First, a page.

Last week’s attack on Irish Freedom Party in Belfast highlights the lack of tolerance, says Ruth Dudley Edwards
Published: 3 August 2020
It’s very easy to have people, or parties, labelled far-Right, regardless of their actual beliefs, which is what a small, but nasty, group of bullies did to a few harmless people in Belfast recently after violently demonstrating their own contempt for democracy.
The victims were a few members of the Irish Freedom Party, which had set up an information stall in the city centre last Saturday week, which was violently attacked and smashed by men who tore up their leaflets, screamed at them to “F*** off” and as they left chanted “Nazi scum off our streets”.
Those whose stall was wrecked sensibly walked away and left the field to the thugs. They then found unchallenged descriptions of their party in headlines and tweets as far-Right, fascist and Nazi.
The Irish Freedom Party, a few of whose members I know slightly, wants to regain Irish sovereignty by leaving the European Union – as, oddly enough, does the Irish Republican Socialist party, better known as the political wing of the Irish National Liberation Army, which was one of the groups proud of attacking them.
So, too, to the best of my knowledge, do three of the four other groups claiming to have been involved – all inspired by the Scottish socialist revolutionary James Connolly of 1916 fame: the Connolly Youth Movement, Lasair Dhearg (Red Flame) and Saoradh Liberation).
I don’t know where the fourth, the Belfast Anti-Fascists, who claimed the attack was their idea, stand on the EU.
As far as I can tell, they’re a “whatever-you’re-having-yourself” gaggle looking for a bit of crack by abusing and trying to silence anyone that doesn’t go along with whatever half-baked and ill-informed fashionable idea they’re espousing about climate, gender, race and so on.
In England, those dominating and encouraging violence in Extinction Rebellion, Black Lives Matter and self-styled anti-fascist groups, are mostly white, middle-class, privately, or grammar school, educated young people adept in climbing on whatever bandwagon gets them kudos and job opportunities. The same seems to be true in Dublin.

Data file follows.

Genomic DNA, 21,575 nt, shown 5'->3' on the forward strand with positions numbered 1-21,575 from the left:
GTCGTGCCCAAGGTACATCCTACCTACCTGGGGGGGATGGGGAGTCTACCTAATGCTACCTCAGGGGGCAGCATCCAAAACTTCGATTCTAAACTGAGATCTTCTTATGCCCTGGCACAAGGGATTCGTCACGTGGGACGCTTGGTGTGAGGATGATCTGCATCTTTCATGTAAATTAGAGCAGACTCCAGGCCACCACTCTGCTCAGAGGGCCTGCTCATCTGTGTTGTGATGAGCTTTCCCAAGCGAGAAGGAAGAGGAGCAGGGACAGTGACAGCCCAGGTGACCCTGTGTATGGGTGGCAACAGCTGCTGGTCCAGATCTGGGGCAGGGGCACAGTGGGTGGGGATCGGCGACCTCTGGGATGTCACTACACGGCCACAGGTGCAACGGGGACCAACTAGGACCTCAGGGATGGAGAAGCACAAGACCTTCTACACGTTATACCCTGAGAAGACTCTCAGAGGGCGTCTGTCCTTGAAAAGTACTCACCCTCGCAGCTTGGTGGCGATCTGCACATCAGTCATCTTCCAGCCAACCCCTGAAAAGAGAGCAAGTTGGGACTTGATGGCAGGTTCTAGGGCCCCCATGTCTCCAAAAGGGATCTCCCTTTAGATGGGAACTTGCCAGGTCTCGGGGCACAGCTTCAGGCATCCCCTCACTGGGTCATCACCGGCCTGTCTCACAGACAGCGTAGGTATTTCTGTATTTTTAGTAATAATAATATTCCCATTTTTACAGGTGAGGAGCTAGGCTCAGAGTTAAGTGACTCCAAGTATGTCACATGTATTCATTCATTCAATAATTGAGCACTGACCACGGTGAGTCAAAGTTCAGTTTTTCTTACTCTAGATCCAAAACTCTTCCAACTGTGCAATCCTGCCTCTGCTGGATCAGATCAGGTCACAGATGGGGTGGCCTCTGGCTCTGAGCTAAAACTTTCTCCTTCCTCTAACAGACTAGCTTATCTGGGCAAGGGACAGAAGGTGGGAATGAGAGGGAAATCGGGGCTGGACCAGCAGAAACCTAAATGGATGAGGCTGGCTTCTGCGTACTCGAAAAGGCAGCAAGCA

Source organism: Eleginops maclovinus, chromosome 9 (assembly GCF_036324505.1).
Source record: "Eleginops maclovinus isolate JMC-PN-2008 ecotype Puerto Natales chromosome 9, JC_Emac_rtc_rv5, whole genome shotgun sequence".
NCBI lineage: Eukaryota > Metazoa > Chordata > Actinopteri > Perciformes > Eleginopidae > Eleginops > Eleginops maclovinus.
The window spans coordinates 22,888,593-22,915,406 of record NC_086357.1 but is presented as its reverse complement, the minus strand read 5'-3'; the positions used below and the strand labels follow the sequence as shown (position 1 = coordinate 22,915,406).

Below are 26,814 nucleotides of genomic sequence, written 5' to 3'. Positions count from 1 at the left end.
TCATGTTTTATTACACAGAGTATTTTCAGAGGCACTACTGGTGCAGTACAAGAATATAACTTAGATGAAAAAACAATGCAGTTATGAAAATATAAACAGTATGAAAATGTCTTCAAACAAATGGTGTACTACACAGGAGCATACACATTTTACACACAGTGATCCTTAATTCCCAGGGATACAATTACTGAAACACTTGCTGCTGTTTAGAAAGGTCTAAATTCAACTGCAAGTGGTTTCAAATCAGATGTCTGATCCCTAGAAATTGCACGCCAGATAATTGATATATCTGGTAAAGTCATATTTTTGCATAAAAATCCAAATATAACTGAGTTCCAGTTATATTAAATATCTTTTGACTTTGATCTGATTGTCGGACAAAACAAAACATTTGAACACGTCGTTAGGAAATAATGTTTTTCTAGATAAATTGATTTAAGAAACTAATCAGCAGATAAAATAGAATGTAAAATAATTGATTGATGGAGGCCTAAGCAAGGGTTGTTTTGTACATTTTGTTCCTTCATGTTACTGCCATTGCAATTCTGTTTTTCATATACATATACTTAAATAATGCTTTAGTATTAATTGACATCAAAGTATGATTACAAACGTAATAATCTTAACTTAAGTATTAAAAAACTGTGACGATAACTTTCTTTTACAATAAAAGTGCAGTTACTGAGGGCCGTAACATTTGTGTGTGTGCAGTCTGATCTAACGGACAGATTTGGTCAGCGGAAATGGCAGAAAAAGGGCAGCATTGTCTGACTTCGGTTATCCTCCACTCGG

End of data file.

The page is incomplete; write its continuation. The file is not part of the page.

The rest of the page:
I’d suggest to any Northern Irish parents whose children are bragging about their social justice activism that they should look closely at the organisations they’re involved in and at least read their manifestoes.
Considering the Black Lives Matter website was demanding the overthrow of capitalism, the family, the police and in effect all the institutions that have brought about the prosperity of the West, you might think that people like Sir Keir Starmer, the leader of the Labour Party, bishops, senior police and Gary Lineker would have thought twice before taking the knee.
It’s amusing to see how quickly, as they look for financial backing, Black Lives Matter are sanitising their official communications to satisfy the more moderate woke types.
Back to the Irish Freedom Party, which is fiscally and socially conservative, which the last time I checked the criminal code are not prosecutable offences.
As well as being eurosceptic, the party wrote in a letter to this newspaper last week, it is “pro-life, pro-family” and believes in “a small state, low tax, personal freedom and responsibility”.
It opposes “state authoritarianism associated with both communism and fascism” and its members come from “the Left, Right and centre of the political spectrum”.
However, they continued, “unlike the violent thugs who attacked our members’ stall on Saturday, we are committed to achieving our aims through non-violence and the democratic institutions”.
They added, starkly, that the party also “believes in free speech, freedom of association, freedom of religion and won’t be put off by Saoradh thugs who shot a female journalist a year ago because thuggery never deserves to win”.
I am sure my dear and much-missed friend Lyra McKee would be glad to be called in aid of non-violence. It would be a stand against the thugs to point out at every opportunity that the only fascists in those videos they think show them as heroes are them.
“Just so extreme antifa (anti-fascist) idiots know,” ended the letter, “we will go where we choose, whenever we choose.”
I hope that the PSNI and the public ensure that they can.